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Thread: The things I learnt today...

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    Member GorgeWalker's Avatar
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    The things I learnt today...

    So. Perhaps I should have checked with someone before starting this but while it was all in my mind I thought I'd bash it out. Feel free to nuke it if it's an issue, promise, I won't be offended.

    I'm a complete novice in photography. I feel like I can determine what would make a nice photo upon seeing something out on my walks, the way the sun hits the side of a hill, the silhouette against a mob of roos, the way mist and fog rises behind a swan in water etc, but the technicalities behind using a DSLR are all new to me.

    Now - while I'm quite a technical person, the help I have received here has been immense and invaluable, so I thought I would give back some. I thought I would start a thread to jot down anything I learnt that may not be the things we automatically find obvious which:

    a. May just help another beginner
    b. Raise a discussion with more experienced photographers who may even refine/correct anything I have learnt.

    As I am a little way in my journey now, I will do my best to jot down a few of the things I feel I have learnt that weren't immediately obvious. I will add more as I go, and I welcome anyone else to either contribute or discussion what is raised here...

    So here goes. I'll raise the top 5 "discoveries" I have made that have made the difference for me. The only caveat I will make is a lot of these will relate to the style of photography I often engage with, which is nature and birds.

    1. Worry about composition later! Particularly for wildlife, which is a lot of what I do, use a single focus point and place it directly on the eye. Hold onto focus (See #2). Crop for composition later rather than grabbing focus then moving the frame! BIG discovery for me...

    2. Back button focus (someone here told me about it...so I',m cheating a little). At least try it! Combine this with Continuous Servo focus and I feel you have the best of both worlds...

    3. I'm starting to get the sense when in doubt, up the shutter, drop the ISO. I'm still battling with this, but feel it will give you a sharper image. Within reason of course - someone made the very true comment, birds never stop moving. With my 300mm lens I'm now doing my best to walk around with a shutter speed of around > 1/500. Given my experience, I think this gives me some buffer.

    4. Try get the sun on your back and the subject out of shade. This one hit home today - have been struggling with sharp images as I have been taking photos of subjects in poor light resulting in soft images. I made a point of this today and felt I saw big improvements. Must thank the forum for pointing this out to me. Just passing it on

    5. Go buy an external HDD!!!!!!!! You're going to run out of storage, real...bloody...quick....

    So - that's it for now. Will add more as I learn more - but please, feel free to either add more or refine further. We're always learning, right?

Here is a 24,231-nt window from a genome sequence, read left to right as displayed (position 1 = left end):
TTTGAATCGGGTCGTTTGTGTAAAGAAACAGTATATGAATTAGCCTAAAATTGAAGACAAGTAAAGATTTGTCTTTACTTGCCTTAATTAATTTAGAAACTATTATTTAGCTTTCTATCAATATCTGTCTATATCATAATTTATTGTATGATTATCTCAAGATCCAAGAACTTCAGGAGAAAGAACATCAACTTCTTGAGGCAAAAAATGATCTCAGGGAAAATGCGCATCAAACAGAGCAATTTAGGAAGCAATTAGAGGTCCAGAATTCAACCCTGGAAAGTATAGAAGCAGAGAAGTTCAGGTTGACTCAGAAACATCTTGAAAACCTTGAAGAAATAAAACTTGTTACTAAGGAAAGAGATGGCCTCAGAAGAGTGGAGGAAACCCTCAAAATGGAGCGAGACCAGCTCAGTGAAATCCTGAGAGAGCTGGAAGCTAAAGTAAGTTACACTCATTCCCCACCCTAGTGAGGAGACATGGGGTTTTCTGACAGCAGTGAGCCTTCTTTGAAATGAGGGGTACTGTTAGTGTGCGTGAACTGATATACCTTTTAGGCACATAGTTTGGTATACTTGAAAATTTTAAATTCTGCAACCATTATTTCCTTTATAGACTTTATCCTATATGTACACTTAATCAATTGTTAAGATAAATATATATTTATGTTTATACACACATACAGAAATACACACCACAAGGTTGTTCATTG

Cheers,

    Brendan
    Last edited by GorgeWalker; 15-05-2020 at 2:13pm.

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    Arch-Σigmoid Ausphotography Regular ameerat42's Avatar
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    6) I'm glad you changed the title back to "learnt"

    7) Prepare to be put up to "Intermediate" sooner rather than later
    CC, Image editing OK.

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    Quote Originally Posted by ameerat42 View Post
    6) I'm glad you changed the title back to "learnt"

    7) Prepare to be put up to "Intermediate" sooner rather than later
    Did you notice the back and forth? I normally go out of my way to keep everything correct but that one had me stumped for some reason

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    Arch-Σigmoid Ausphotography Regular ameerat42's Avatar
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    It's called lexical flux, and it follows a whimsical trajectory over time

    Actually, either seems to be acceptable, but I have my preferences. - Or is it whimsy?
    Last edited by ameerat42; 15-05-2020 at 5:28pm.

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    Today I learnt the benefit of a cheeky whistle.

    Bell miners. There's one little strip where I can always find them, without fail. However, I can hear them, not see them.

    Today I found a little spot that is surrounded by shrub with a nice comfy flat rock to sit on (better than wet grass and a wet bum!), but as it's on the slope of the gorge, becomes about eye level with the canopy of the gum trees they seem to love.

    I quickly learnt the benefit of a cheeky little whistle - curious little guys! Found this works with Fairywrens, Weebills and Brown Thornbills too! Handy when you don't have as a far reaching lens as you would wish to.
    Last edited by GorgeWalker; 17-05-2020 at 3:26pm.

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    I knew this would happen. I might have to take one of my discoveries back

    I played with using the shutter button for focus again. Combined with continuous focus mode.


    One thing I noticed. It made getting pictures of birds in flight a little less complicated. I had a flock of Pacific Black Ducks giving me a grand old show this morning and managed some acceptable shots this way.

    I may stick with shutter button focus for a bit and see - I’m wondering if it will help with some of my focusing issues (maybe pushing the back button is pushing me off target?)

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    Ausphotography irregular Mark L's Avatar
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    Quote Originally Posted by GorgeWalker View Post

    I may stick with shutter button focus for a bit and see - I’m wondering if it will help with some of my focusing issues (maybe pushing the back button is pushing me off target?)